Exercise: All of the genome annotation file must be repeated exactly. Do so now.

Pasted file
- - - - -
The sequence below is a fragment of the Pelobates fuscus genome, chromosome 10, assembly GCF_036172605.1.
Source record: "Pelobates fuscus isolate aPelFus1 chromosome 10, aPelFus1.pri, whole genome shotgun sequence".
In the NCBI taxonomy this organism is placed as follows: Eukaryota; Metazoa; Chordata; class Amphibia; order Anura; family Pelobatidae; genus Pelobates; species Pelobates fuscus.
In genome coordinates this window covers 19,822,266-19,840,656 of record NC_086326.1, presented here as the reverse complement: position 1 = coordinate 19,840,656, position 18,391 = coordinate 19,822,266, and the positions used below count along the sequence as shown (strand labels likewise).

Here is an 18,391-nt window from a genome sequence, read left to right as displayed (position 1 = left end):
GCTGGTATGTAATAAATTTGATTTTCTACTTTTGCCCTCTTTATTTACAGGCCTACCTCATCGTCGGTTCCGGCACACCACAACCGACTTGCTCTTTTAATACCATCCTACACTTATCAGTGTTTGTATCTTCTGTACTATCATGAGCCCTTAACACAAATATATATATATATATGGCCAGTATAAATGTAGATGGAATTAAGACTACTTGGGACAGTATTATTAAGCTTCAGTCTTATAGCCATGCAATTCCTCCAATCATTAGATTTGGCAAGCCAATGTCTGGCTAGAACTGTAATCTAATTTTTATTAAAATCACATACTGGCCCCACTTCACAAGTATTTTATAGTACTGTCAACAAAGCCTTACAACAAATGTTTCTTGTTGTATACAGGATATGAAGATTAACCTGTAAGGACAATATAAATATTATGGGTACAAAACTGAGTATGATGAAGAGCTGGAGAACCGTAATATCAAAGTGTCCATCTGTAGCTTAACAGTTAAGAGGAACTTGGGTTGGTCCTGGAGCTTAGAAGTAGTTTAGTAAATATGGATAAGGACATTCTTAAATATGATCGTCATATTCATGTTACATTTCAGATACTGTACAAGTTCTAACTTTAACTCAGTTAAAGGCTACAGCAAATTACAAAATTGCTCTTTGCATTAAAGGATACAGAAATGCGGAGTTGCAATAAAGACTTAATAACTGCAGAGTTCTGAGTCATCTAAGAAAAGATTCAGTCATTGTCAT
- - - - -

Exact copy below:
The sequence below is a fragment of the Pelobates fuscus genome, chromosome 10, assembly GCF_036172605.1.
Source record: "Pelobates fuscus isolate aPelFus1 chromosome 10, aPelFus1.pri, whole genome shotgun sequence".
In the NCBI taxonomy this organism is placed as follows: Eukaryota; Metazoa; Chordata; class Amphibia; order Anura; family Pelobatidae; genus Pelobates; species Pelobates fuscus.
In genome coordinates this window covers 19,822,266-19,840,656 of record NC_086326.1, presented here as the reverse complement: position 1 = coordinate 19,840,656, position 18,391 = coordinate 19,822,266, and the positions used below count along the sequence as shown (strand labels likewise).

Here is an 18,391-nt window from a genome sequence, read left to right as displayed (position 1 = left end):
GCTGGTATGTAATAAATTTGATTTTCTACTTTTGCCCTCTTTATTTACAGGCCTACCTCATCGTCGGTTCCGGCACACCACAACCGACTTGCTCTTTTAATACCATCCTACACTTATCAGTGTTTGTATCTTCTGTACTATCATGAGCCCTTAACACAAATATATATATATATATGGCCAGTATAAATGTAGATGGAATTAAGACTACTTGGGACAGTATTATTAAGCTTCAGTCTTATAGCCATGCAATTCCTCCAATCATTAGATTTGGCAAGCCAATGTCTGGCTAGAACTGTAATCTAATTTTTATTAAAATCACATACTGGCCCCACTTCACAAGTATTTTATAGTACTGTCAACAAAGCCTTACAACAAATGTTTCTTGTTGTATACAGGATATGAAGATTAACCTGTAAGGACAATATAAATATTATGGGTACAAAACTGAGTATGATGAAGAGCTGGAGAACCGTAATATCAAAGTGTCCATCTGTAGCTTAACAGTTAAGAGGAACTTGGGTTGGTCCTGGAGCTTAGAAGTAGTTTAGTAAATATGGATAAGGACATTCTTAAATATGATCGTCATATTCATGTTACATTTCAGATACTGTACAAGTTCTAACTTTAACTCAGTTAAAGGCTACAGCAAATTACAAAATTGCTCTTTGCATTAAAGGATACAGAAATGCGGAGTTGCAATAAAGACTTAATAACTGCAGAGTTCTGAGTCATCTAAGAAAAGATTCAGTCATTGTCAT